Kaua`i, is shipped several times a year to the C&H refinery in Crockett, California.
HC&S continues to grow, package and sell its own natural cane sugars under the name “Maui Brand.” Described as the color of “Maui’s white sand beaches,” HC&S maintains Maui Brand natural cane sugar is the perfect accompaniment to Kaua`i Coffee (both companies are owned by the Alexander & Baldwin Corporation).
The bulk of Maui-grown sugar ends up in markets in the western United States under the C&H name, as does cane grown by G&R.
Started on Kaua`i’s west side in 1889, G&R grew to be one of the most productive, and ultimately Kaua`i’s last remaining producer which still maintains 7,500 acres of cane, about 20 percent of HC&S acreage.
As G&R works to establish itself as a producer for cane-based ethanol, the company continues to use bagasse, the excess fiber left over when cane is milled, as a renewable source of energy, selling between 3,000 and 4,000 megawatt hours back to the grid each year.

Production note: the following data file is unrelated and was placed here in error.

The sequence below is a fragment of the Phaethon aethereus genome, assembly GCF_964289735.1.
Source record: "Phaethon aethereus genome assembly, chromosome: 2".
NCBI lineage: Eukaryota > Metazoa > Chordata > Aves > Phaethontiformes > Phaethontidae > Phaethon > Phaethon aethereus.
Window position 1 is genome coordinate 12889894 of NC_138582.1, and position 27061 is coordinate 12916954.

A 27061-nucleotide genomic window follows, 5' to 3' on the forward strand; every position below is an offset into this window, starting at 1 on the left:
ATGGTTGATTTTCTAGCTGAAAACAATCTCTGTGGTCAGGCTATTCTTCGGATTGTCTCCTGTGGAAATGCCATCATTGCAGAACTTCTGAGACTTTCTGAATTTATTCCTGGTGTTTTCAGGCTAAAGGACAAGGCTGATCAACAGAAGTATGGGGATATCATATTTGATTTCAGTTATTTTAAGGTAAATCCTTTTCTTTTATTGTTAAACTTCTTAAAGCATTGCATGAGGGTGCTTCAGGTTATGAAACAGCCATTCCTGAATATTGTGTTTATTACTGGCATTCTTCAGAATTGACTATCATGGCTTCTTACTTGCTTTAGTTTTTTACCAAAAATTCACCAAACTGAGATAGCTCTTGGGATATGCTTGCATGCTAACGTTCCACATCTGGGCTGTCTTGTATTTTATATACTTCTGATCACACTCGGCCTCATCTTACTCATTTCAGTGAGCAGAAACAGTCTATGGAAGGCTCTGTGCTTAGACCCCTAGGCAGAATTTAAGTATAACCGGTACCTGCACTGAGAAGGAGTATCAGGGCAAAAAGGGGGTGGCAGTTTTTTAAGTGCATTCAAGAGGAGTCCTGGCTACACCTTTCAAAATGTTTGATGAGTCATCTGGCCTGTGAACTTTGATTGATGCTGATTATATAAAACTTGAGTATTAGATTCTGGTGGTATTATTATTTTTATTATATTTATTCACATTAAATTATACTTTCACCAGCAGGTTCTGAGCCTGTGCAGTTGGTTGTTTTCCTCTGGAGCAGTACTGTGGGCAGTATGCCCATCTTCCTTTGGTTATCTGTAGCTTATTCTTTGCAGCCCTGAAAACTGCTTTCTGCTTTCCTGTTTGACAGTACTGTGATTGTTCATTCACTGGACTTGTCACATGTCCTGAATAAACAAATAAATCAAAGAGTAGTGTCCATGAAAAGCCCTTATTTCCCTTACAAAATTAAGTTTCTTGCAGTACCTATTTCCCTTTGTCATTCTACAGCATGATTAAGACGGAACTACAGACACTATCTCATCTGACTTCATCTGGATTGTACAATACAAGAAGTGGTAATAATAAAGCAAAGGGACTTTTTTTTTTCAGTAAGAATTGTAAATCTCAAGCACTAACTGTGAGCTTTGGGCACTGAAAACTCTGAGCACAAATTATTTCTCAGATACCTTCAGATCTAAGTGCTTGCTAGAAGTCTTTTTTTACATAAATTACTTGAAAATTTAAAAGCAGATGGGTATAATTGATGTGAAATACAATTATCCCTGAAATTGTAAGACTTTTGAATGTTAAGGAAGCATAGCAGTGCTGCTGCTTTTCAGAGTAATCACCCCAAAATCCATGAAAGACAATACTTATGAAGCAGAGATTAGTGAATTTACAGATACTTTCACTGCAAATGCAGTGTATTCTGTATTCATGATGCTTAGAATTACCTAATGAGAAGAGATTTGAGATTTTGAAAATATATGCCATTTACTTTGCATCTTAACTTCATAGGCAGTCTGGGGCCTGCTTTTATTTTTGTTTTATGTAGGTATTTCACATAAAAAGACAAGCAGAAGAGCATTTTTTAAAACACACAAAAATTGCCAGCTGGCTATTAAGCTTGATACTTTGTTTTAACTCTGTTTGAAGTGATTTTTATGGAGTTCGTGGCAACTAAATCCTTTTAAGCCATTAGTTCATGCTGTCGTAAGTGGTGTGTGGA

Unlike HC&S, G&R currently does not produce sugar that can be packaged and sold on island, but plans are afoot to change that.
Howard Greene, G&R’s environmental manager, says the company will continue producing sugar and molasses for food indefinitely, and construct a sugar refinery at Kaumakani, possibly as soon as next year.
Greene says G&R hopes eventually every juice, jam, jelly and baked goods producer on Kaua`i will sweeten with its locally grown sugar.
One company already putting Kaua`i-grown sugar and molasses to good use is the Kōloa Rum Company, which aims to bring Hawai`i into the fold of rum producing islands like Cuba and Jamaica.
Greg Schredder, managing director of the Kōloa Rum Company, has been working with distillery experts and is prepared to begin production of Kaua`i-made rum this summer with the expectation that a 2,000-square foot boutique tasting room will open beside Gaylord’s at Kilohana on Kaua`i by autumn.
Schredder says that as a tropical island with a rich sugar cane heritage, it is only natural to make rum here.
The Kōloa Rum Company has already purchased the Kukui Brand preserve company near Kōloa and, along with jams, jellies and other sweets, is producing a mai tai mix with local cane sugar which, mixed with Kaua`i distilled rum, may be the perfect drink to raise for a toast in sweet celebration.
To see and enjoy the beauty of traditional Hawaiian kō, visit the Maui Nui Botanical Gardens (Kahuli, Maui), Kahanu Garden (near Hāna, Maui), Amy B. H. Greenwell Ethnobotanical Garden (Captain Cook, Hawai‘i) or Waimea Valley (north shore of O`ahu).